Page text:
Casting a wary eye toward a recent U.S. Supreme Court ruling that said discharging wastewater indirectly into the sea by allowing it to flow through groundwater violates the Clean Water Act, the county Environmental Management Commission on Wednesday unanimously voted to ask the County Council and administration to solicit proposals for public-private partnerships to fix island projects falling into that category.
In particular, commissioners wanted to address planned upgrades to the Kealakehe Wastewater Treatment Plant that would allow it to produce water safe for public irrigation. The $75 million project was supposed to be completed by the end of this year, but it was put on hold pending the Supreme Court decision, which came down April 23.
The sewer plant pumps 1.8 million gallons per day of treated effluent into a lava tube behind the Kealakehe police station just more than half a mile from Honokohau Harbor, said Commissioner Rick Gaffney. He said tracers added at the plant have been detected in the harbor and into the ocean.
“It’s time for us to take this on. … This is a huge topic and there’s a lot of discussion going on statewide,” Gaffney said. “It’s very clear that what we’re doing is wrong. … It’s not pono to take water resources and pollute them and then dump it in the ocean.”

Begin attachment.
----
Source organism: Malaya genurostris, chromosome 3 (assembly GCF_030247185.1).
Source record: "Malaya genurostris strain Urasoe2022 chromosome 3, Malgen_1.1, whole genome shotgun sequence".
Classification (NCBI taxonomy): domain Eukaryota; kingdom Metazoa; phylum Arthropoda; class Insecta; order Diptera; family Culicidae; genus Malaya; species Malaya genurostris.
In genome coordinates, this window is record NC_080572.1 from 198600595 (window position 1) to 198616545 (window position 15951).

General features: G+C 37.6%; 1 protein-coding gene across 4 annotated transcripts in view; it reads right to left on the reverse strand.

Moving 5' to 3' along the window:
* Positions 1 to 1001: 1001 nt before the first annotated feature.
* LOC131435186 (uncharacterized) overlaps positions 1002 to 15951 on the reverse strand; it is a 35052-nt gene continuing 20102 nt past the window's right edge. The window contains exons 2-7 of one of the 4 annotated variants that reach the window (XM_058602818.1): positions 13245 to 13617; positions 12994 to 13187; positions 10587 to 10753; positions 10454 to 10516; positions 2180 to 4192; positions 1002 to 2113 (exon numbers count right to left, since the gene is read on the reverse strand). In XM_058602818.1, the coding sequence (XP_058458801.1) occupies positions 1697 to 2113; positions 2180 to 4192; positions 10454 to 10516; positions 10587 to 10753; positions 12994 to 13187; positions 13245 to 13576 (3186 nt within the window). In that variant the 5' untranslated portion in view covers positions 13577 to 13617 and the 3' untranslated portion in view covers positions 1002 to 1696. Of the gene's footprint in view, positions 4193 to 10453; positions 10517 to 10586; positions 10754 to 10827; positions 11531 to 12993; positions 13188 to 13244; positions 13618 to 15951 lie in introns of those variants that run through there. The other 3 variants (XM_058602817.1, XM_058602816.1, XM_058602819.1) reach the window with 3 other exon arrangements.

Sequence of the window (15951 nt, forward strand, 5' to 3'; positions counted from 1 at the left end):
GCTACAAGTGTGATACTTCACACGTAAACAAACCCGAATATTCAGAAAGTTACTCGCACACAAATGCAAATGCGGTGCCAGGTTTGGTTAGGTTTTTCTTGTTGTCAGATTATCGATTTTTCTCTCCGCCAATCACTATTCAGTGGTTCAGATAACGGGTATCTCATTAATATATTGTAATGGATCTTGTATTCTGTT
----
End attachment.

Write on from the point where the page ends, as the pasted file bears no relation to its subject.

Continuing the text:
Hawaii Island also has injection wells at Kaloko and Honokaa that pump about 200,000 gallons daily. Both sites operate on an underground injection control permit governed by standards set by the state Department of Health.
Chairman Justin Pequeno appointed a subcommittee of himself, Gaffney and Commissioner Dee Fulton to draft letters to the Department of Environmental Management and County Council members urging them to act as soon as possible to invite dialogue with private companies with intent of developing water reuse plan for the Kealakehe plant.
Fulton, who made the motion, said she hopes the county addresses the issue “expeditiously.”
“Private entities are chomping on the bit to work with the county,” she said.
The Supreme Court ruled April 23 in County of Maui, Hawaii v. Hawaii Wildlife Fund that permits are required if the addition of the pollutants through groundwater is the “functional equivalent” of a direct discharge from the point source into navigable waters.
The Clean Water Act requires “point sources” of pollution to obtain permits for polluting navigable waters. Discharging without a permit can subject polluters to fines of more than $50,000 per day.
The County of Maui and the Solicitor General argued that the statute’s permitting requirement does not apply if a pollutant, having emerged from a “point source,” must travel through any amount of groundwater before reaching navigable waters.
The Supreme Court, in a 6-3 decision, remanded the case back to the Ninth Circuit Court of Appeals for further proceedings to conform with the high court’s ruling.
David Henkin, the Earthjustice attorney who argued the case before the court, said Thursday he can’t speak to specific cases, but in general, the focus should be on complying with the Clean Water Act rather than the possible fines.
“Citizen groups who take people to court are concerned about cleaning the oceans, not about taking people to court,” he said.